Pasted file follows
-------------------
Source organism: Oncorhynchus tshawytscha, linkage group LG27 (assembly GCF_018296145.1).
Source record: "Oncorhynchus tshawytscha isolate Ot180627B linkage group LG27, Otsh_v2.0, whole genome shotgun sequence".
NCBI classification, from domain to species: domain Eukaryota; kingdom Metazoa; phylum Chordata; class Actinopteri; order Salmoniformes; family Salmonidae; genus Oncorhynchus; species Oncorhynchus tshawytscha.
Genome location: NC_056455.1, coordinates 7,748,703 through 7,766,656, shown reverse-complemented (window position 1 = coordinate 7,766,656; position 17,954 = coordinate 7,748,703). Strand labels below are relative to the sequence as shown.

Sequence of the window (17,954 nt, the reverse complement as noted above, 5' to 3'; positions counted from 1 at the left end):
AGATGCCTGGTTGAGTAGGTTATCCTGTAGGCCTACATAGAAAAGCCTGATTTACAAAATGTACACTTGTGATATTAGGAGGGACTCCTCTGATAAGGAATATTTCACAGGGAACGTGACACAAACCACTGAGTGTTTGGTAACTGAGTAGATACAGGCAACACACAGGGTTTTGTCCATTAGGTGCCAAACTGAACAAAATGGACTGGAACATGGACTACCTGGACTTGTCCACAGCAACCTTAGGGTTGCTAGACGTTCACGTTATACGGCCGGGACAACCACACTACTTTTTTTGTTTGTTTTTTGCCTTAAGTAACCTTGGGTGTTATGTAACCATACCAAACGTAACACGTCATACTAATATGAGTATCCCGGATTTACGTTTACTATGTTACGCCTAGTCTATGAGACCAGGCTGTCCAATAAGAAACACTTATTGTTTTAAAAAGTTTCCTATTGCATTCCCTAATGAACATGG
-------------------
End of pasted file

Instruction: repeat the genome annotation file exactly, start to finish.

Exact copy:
Source organism: Oncorhynchus tshawytscha, linkage group LG27 (assembly GCF_018296145.1).
Source record: "Oncorhynchus tshawytscha isolate Ot180627B linkage group LG27, Otsh_v2.0, whole genome shotgun sequence".
NCBI classification, from domain to species: domain Eukaryota; kingdom Metazoa; phylum Chordata; class Actinopteri; order Salmoniformes; family Salmonidae; genus Oncorhynchus; species Oncorhynchus tshawytscha.
Genome location: NC_056455.1, coordinates 7,748,703 through 7,766,656, shown reverse-complemented (window position 1 = coordinate 7,766,656; position 17,954 = coordinate 7,748,703). Strand labels below are relative to the sequence as shown.

Sequence of the window (17,954 nt, the reverse complement as noted above, 5' to 3'; positions counted from 1 at the left end):
AGATGCCTGGTTGAGTAGGTTATCCTGTAGGCCTACATAGAAAAGCCTGATTTACAAAATGTACACTTGTGATATTAGGAGGGACTCCTCTGATAAGGAATATTTCACAGGGAACGTGACACAAACCACTGAGTGTTTGGTAACTGAGTAGATACAGGCAACACACAGGGTTTTGTCCATTAGGTGCCAAACTGAACAAAATGGACTGGAACATGGACTACCTGGACTTGTCCACAGCAACCTTAGGGTTGCTAGACGTTCACGTTATACGGCCGGGACAACCACACTACTTTTTTTGTTTGTTTTTTGCCTTAAGTAACCTTGGGTGTTATGTAACCATACCAAACGTAACACGTCATACTAATATGAGTATCCCGGATTTACGTTTACTATGTTACGCCTAGTCTATGAGACCAGGCTGTCCAATAAGAAACACTTATTGTTTTAAAAAGTTTCCTATTGCATTCCCTAATGAACATGG